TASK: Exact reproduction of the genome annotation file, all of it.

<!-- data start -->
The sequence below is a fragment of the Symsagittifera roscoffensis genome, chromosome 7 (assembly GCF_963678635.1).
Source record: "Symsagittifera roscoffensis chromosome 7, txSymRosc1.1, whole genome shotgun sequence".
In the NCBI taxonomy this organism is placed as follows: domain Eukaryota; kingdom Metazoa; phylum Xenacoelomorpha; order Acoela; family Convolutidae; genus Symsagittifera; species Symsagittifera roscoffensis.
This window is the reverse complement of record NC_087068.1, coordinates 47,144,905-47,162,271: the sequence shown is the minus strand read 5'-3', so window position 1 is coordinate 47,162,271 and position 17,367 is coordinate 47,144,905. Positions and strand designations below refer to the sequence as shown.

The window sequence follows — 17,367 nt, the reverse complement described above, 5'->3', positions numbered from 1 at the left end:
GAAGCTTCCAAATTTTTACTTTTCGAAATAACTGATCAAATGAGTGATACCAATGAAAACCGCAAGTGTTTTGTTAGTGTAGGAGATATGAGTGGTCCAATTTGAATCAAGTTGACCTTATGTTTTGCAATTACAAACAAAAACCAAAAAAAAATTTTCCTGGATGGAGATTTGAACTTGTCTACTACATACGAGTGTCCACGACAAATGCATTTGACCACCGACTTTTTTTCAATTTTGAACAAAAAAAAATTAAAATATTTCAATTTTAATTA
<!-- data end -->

The sequence below is a fragment of the Symsagittifera roscoffensis genome, chromosome 7 (assembly GCF_963678635.1).
Source record: "Symsagittifera roscoffensis chromosome 7, txSymRosc1.1, whole genome shotgun sequence".
In the NCBI taxonomy this organism is placed as follows: domain Eukaryota; kingdom Metazoa; phylum Xenacoelomorpha; order Acoela; family Convolutidae; genus Symsagittifera; species Symsagittifera roscoffensis.
This window is the reverse complement of record NC_087068.1, coordinates 47,144,905-47,162,271: the sequence shown is the minus strand read 5'-3', so window position 1 is coordinate 47,162,271 and position 17,367 is coordinate 47,144,905. Positions and strand designations below refer to the sequence as shown.

The window sequence follows — 17,367 nt, the reverse complement described above, 5'->3', positions numbered from 1 at the left end:
GAAGCTTCCAAATTTTTACTTTTCGAAATAACTGATCAAATGAGTGATACCAATGAAAACCGCAAGTGTTTTGTTAGTGTAGGAGATATGAGTGGTCCAATTTGAATCAAGTTGACCTTATGTTTTGCAATTACAAACAAAAACCAAAAAAAAATTTTCCTGGATGGAGATTTGAACTTGTCTACTACATACGAGTGTCCACGACAAATGCATTTGACCACCGACTTTTTTTCAATTTTGAACAAAAAAAAATTAAAATATTTCAATTTTAATTA